For industry professionals who have attended The Native Plant Show before, this year will offer a number of new classes and exhibits.
The biggest change in this year’s show, however, is its scope. In keeping with the show theme, “Making native plants the new norm,” for the first year ever, the public is invited to attend. Classes and programs such as Native Plants in Pots, Edible Native Plants for the Garden, Fashion Accessories with Native Plants, and Step-by-Step to a Florida Native Yard were put on the schedule with those completely new to native plants in mind. Wholesale growers exhibiting at the show are preparing to answer retail-scale questions. A continuous native plant sale, from 10:30 Thursday morning to 6:30 Friday evening, will let homeowners leave the show with everything they need to put life back in the landscape. 2018’s Native Plant Show will definitively prove that native plants have broad popular appeal.
Why native plants haven’t yet been market leaders in the horticulture industry, according to native plant professionals, has to do with the way most Americans buy their plants. “The big-box stores [mainstream garden centers, like Lowe’s and Home Depot] never gave natives a chance,” landscape designer Arnold Rutkis says. “Stores [with locations] in multiple states looked for plants that could be grown in multiple states.”
“It’s uniformity and replication — I want what the neighbor has,” Steve Turnipseed, president of the Florida Native Plant Society The Villages Chapter says.
“People demand the plants that aren’t from Florida,” says Kirsten Sharp-Ortega of Green Isle Gardens. “When you explain that these plants aren’t from Florida, they don’t understand. It has to do with education.”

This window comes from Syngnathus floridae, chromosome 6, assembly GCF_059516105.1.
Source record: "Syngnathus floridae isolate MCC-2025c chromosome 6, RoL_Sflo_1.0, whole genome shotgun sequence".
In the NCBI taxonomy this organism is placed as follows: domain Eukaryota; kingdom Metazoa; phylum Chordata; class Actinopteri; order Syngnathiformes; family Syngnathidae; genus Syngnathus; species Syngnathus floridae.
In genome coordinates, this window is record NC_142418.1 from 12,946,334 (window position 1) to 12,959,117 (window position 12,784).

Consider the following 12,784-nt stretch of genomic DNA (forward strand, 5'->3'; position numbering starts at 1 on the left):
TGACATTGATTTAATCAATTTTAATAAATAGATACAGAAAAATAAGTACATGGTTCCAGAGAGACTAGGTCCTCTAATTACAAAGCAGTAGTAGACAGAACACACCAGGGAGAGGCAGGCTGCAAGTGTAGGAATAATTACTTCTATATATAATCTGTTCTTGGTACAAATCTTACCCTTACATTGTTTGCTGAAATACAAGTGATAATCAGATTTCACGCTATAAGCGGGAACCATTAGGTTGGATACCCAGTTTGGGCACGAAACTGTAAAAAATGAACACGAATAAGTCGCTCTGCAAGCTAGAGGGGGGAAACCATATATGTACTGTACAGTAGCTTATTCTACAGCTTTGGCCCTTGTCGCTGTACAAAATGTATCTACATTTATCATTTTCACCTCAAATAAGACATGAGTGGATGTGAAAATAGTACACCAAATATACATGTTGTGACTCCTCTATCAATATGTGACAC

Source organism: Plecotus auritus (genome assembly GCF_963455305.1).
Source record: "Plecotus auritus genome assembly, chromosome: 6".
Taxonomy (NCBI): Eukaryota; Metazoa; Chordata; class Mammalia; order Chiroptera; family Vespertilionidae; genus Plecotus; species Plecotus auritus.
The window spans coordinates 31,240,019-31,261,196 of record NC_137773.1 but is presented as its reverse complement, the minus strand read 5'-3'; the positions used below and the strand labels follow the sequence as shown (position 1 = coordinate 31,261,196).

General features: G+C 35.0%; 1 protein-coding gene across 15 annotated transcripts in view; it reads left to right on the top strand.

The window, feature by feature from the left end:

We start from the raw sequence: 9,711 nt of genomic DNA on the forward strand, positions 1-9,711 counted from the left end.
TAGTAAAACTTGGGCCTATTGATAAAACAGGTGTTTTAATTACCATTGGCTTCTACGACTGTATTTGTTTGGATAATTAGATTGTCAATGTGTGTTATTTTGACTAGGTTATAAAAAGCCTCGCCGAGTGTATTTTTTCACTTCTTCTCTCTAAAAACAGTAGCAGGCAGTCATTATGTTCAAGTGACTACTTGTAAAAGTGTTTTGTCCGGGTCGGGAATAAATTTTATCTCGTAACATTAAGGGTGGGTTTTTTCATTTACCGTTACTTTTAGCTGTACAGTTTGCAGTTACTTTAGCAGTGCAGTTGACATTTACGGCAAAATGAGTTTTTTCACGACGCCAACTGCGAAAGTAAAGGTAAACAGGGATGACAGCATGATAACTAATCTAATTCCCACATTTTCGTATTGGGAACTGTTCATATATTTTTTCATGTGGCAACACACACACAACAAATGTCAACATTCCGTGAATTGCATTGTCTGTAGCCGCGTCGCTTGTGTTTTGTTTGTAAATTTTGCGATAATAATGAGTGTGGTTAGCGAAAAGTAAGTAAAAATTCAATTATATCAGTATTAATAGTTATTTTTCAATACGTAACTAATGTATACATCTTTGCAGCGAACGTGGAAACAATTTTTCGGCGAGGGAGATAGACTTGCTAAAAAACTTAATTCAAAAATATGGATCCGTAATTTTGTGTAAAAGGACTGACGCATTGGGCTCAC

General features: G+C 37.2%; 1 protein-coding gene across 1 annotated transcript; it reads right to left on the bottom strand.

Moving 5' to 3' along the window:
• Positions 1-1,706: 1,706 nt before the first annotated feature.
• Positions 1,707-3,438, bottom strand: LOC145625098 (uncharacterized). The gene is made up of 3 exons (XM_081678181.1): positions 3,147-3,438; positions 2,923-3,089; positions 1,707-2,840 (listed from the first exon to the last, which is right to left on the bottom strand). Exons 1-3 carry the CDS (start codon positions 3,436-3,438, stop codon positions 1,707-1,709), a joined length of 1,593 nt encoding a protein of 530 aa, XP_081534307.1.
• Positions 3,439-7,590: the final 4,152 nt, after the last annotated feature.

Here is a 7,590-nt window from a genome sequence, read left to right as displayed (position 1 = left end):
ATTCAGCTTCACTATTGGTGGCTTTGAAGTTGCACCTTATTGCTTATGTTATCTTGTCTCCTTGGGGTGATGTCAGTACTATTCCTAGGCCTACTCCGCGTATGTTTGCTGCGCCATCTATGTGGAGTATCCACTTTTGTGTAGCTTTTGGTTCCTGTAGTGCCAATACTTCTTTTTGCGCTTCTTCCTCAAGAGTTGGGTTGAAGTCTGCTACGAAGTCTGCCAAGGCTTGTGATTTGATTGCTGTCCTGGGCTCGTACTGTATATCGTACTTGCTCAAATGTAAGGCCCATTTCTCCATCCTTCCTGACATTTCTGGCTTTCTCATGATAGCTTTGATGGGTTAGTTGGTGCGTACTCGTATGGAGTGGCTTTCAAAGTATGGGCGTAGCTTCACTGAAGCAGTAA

“Growing native plants [commercially] is harder,” owner of Green Seasons Nursery Roger Triplett says. “Most nurserymen and garden centers do not understand native plants. They only understand what’s been shoved down their throats [by big horticulture] for the past 60 years.”
Triplett and partner Mark Holdren acquired their nursery in 1995. The prior owner started with sea oats in the 1970s. For the latter half of September, Triplett was out on beaches in Florida and Alabama in 90-plus heat collecting seeds from sea oats. Thanks to recent hurricanes, this year has been particularly good for harvesting sea oat seeds. Triplett and his partner have increased the growing capacity of Green Seasons Nursery by more than 1000-percent.
“There was this vision [in the 80s],” Florida Association of Native Nurseries executive-director, Cameron Donaldson, says. [Native plants] make so much sense. It’s going to go gangbusters. It hasn’t yet. And meanwhile, it’s really hard work. . . [The existing nursery owners] are exhausted. We’re basically talking about farming, and it’s hard work. In Florida, it’s hot hard work.”
With two timelines in perspective, that is, when the existing native nursery owners will retire, and when more Florida ecosystems deteriorate, the Native Plant Show’s board decided to take native plants directly to consumers this year. There have already been a few signs that the market in 2018 is finally ripe for native plants.
“We have a lot of new landscaping contractors that are showing up [to the Native Plant Show], a lot of new landscaping designers coming,” Triplett says. “Every year more and more [of their customers] ask for native plants. . . In part, it’s coming from general conservation. The Sierra Club, the Audubon Society, even gardening magazines have spoken positively about native plants.”
Indeed, the 2018 survey by the American Society of Landscape Architects lists native plants at the very top of the top ten projects with the expected highest consumer demand. In second place came drought tolerant plants. In third place came low-maintenance landscapes. In eighth place came reduced lawn area.
To see the survey in its entirety: https://www.asla.org/NewsReleaseDetails.aspx?id=53135